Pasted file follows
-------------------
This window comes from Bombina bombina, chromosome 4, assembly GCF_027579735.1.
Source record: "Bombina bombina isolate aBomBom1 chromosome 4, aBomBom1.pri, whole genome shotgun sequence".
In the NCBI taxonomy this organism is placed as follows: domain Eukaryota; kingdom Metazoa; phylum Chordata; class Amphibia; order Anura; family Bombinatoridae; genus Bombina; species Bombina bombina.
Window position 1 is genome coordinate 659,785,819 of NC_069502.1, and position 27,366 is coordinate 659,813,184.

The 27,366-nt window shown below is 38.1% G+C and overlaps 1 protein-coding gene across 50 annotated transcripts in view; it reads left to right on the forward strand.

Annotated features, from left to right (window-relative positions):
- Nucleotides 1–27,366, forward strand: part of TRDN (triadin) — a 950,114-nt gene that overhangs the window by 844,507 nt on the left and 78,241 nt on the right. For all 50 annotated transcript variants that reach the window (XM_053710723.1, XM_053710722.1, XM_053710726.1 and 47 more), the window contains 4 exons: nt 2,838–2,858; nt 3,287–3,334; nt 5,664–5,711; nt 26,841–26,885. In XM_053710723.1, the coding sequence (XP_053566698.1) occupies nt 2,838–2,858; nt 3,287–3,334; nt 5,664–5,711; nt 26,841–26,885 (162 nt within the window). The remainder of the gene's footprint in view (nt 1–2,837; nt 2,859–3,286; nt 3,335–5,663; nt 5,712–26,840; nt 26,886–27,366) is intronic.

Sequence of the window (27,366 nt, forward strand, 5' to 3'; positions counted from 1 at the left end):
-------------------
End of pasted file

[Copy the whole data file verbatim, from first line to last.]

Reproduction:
This window comes from Bombina bombina, chromosome 4, assembly GCF_027579735.1.
Source record: "Bombina bombina isolate aBomBom1 chromosome 4, aBomBom1.pri, whole genome shotgun sequence".
In the NCBI taxonomy this organism is placed as follows: domain Eukaryota; kingdom Metazoa; phylum Chordata; class Amphibia; order Anura; family Bombinatoridae; genus Bombina; species Bombina bombina.
Window position 1 is genome coordinate 659,785,819 of NC_069502.1, and position 27,366 is coordinate 659,813,184.

The 27,366-nt window shown below is 38.1% G+C and overlaps 1 protein-coding gene across 50 annotated transcripts in view; it reads left to right on the forward strand.

Annotated features, from left to right (window-relative positions):
- Nucleotides 1–27,366, forward strand: part of TRDN (triadin) — a 950,114-nt gene that overhangs the window by 844,507 nt on the left and 78,241 nt on the right. For all 50 annotated transcript variants that reach the window (XM_053710723.1, XM_053710722.1, XM_053710726.1 and 47 more), the window contains 4 exons: nt 2,838–2,858; nt 3,287–3,334; nt 5,664–5,711; nt 26,841–26,885. In XM_053710723.1, the coding sequence (XP_053566698.1) occupies nt 2,838–2,858; nt 3,287–3,334; nt 5,664–5,711; nt 26,841–26,885 (162 nt within the window). The remainder of the gene's footprint in view (nt 1–2,837; nt 2,859–3,286; nt 3,335–5,663; nt 5,712–26,840; nt 26,886–27,366) is intronic.

Sequence of the window (27,366 nt, forward strand, 5' to 3'; positions counted from 1 at the left end):